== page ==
This study explores the relationship between primary care physicians' interactions with health information technology and primary care workflow. Clinical encounters were recorded with high-resolution video cameras to capture physicians' workflow and interaction with two objects of interest, the electronic health record (EHR) system, and their patient. To analyze the data, a coding scheme was developed based on a validated list of primary care tasks to define the presence or absence of a task, the time spent on each task, and the sequence of tasks. Results revealed divergent workflows and significant differences between physicians' EHR use surrounding common workflow tasks: gathering information, documenting information, and recommend/discuss treatment options. These differences suggest impacts of EHR use on primary care workflow, and capture types of workflows that can be used to inform future studies with larger sample sizes for more effective designs of EHR systems in primary care clinics. Future research on this topic and design strategies for effective health information technology in primary care are discussed. Relevance to industry: This paper presents the effect of EHR use on workflow of a primary care visit. Understanding physicians' interaction styles can inform design of specific features of future health IT systems for more effective and efficient workflow in outpatient setting.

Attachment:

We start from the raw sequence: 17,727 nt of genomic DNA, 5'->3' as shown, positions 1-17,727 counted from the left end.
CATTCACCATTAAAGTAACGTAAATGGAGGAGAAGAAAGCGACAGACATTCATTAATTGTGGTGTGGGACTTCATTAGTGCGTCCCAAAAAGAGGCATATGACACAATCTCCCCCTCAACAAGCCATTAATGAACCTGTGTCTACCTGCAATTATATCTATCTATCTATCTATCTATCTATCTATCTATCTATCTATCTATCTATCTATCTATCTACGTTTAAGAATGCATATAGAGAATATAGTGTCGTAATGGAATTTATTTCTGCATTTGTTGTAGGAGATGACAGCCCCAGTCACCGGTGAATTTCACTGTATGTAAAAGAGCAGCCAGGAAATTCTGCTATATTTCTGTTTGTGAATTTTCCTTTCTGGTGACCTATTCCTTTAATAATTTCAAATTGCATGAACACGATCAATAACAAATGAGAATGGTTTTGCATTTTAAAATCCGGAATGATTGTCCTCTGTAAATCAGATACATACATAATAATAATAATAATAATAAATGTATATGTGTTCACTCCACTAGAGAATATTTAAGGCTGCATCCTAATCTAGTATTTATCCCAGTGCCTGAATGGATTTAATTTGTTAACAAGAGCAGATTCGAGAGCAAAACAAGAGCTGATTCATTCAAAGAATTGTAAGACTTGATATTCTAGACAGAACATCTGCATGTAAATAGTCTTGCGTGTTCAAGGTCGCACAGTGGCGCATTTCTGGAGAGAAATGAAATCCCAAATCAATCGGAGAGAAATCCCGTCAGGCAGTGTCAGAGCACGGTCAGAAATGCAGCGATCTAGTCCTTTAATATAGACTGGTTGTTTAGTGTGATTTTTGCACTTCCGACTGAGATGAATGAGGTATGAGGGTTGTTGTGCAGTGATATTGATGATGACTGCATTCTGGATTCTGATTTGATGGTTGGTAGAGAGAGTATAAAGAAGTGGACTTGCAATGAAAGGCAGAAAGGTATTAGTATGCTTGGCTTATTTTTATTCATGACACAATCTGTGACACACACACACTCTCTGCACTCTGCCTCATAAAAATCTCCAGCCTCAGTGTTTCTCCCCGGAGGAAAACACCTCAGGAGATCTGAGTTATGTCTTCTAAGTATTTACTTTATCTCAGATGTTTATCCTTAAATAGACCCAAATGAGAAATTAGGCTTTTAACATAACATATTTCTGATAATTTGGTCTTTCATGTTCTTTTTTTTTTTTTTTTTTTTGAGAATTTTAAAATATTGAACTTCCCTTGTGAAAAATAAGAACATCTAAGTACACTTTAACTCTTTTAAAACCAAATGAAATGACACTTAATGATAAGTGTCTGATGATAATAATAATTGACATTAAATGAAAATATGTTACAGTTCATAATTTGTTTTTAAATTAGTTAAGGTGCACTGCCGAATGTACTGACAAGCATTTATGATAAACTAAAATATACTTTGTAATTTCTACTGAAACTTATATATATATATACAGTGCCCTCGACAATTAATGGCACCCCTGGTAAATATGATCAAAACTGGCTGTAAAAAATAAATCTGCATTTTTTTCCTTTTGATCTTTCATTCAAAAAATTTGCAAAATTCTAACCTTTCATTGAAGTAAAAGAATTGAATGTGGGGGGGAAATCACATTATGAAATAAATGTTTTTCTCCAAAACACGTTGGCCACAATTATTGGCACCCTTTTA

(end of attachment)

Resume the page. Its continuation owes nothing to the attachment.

- Interaction styles
- Primary care
ASJC Scopus subject areas
- Human Factors and Ergonomics
- Public Health, Environmental and Occupational Health